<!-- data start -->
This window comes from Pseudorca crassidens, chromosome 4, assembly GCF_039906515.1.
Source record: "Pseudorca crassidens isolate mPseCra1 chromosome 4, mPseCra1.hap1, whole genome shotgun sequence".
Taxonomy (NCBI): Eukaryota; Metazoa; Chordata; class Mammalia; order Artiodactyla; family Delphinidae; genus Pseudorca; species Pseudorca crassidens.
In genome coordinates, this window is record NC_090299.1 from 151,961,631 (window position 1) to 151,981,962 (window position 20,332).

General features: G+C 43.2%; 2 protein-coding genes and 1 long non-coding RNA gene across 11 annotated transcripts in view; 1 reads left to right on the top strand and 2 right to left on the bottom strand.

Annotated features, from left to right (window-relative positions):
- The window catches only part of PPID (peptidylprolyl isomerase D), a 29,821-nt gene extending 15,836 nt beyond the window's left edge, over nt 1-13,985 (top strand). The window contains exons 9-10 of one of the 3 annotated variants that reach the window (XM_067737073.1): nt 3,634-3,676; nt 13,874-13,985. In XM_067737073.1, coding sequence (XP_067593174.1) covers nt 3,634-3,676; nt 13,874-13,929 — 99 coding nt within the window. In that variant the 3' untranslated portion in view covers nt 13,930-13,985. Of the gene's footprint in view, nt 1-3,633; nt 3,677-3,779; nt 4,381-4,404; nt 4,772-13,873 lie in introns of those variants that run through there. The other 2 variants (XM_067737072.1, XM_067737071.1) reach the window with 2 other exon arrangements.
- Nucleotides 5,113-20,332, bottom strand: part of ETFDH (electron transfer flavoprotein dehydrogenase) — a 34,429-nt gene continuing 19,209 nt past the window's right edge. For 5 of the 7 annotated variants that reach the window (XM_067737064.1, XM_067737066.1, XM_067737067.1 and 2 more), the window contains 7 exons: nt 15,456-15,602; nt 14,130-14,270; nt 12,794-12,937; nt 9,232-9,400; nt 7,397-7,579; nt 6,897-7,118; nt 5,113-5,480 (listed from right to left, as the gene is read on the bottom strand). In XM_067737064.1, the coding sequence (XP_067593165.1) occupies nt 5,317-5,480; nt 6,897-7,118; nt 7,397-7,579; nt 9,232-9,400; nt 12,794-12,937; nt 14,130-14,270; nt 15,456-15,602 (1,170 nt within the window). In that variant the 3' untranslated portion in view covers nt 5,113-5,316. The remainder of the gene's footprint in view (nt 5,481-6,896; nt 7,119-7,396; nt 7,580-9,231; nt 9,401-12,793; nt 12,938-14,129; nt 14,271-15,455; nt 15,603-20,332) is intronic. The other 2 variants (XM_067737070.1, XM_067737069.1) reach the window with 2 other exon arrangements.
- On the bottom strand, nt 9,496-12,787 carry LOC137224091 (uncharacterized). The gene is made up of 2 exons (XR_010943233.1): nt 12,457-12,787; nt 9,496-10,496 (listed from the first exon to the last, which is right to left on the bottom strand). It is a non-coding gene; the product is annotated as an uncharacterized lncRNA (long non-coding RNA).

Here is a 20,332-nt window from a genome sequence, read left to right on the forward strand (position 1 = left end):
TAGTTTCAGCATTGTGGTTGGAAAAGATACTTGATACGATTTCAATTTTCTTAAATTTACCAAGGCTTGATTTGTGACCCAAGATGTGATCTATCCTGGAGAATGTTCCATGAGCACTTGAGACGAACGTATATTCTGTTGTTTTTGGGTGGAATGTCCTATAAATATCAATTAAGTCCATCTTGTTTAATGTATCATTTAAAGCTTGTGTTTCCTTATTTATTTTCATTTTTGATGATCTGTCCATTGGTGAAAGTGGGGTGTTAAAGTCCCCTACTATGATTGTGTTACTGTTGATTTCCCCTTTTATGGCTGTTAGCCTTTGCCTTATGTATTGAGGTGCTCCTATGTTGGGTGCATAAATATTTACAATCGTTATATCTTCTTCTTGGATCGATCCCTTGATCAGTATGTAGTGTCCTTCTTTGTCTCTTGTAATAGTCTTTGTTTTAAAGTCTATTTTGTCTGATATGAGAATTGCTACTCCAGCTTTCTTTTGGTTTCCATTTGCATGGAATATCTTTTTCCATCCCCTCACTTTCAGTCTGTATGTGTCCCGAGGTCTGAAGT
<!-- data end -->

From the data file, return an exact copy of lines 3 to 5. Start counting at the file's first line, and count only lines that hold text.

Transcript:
Taxonomy (NCBI): Eukaryota; Metazoa; Chordata; class Mammalia; order Artiodactyla; family Delphinidae; genus Pseudorca; species Pseudorca crassidens.
In genome coordinates, this window is record NC_090299.1 from 151,961,631 (window position 1) to 151,981,962 (window position 20,332).

General features: G+C 43.2%; 2 protein-coding genes and 1 long non-coding RNA gene across 11 annotated transcripts in view; 1 reads left to right on the top strand and 2 right to left on the bottom strand.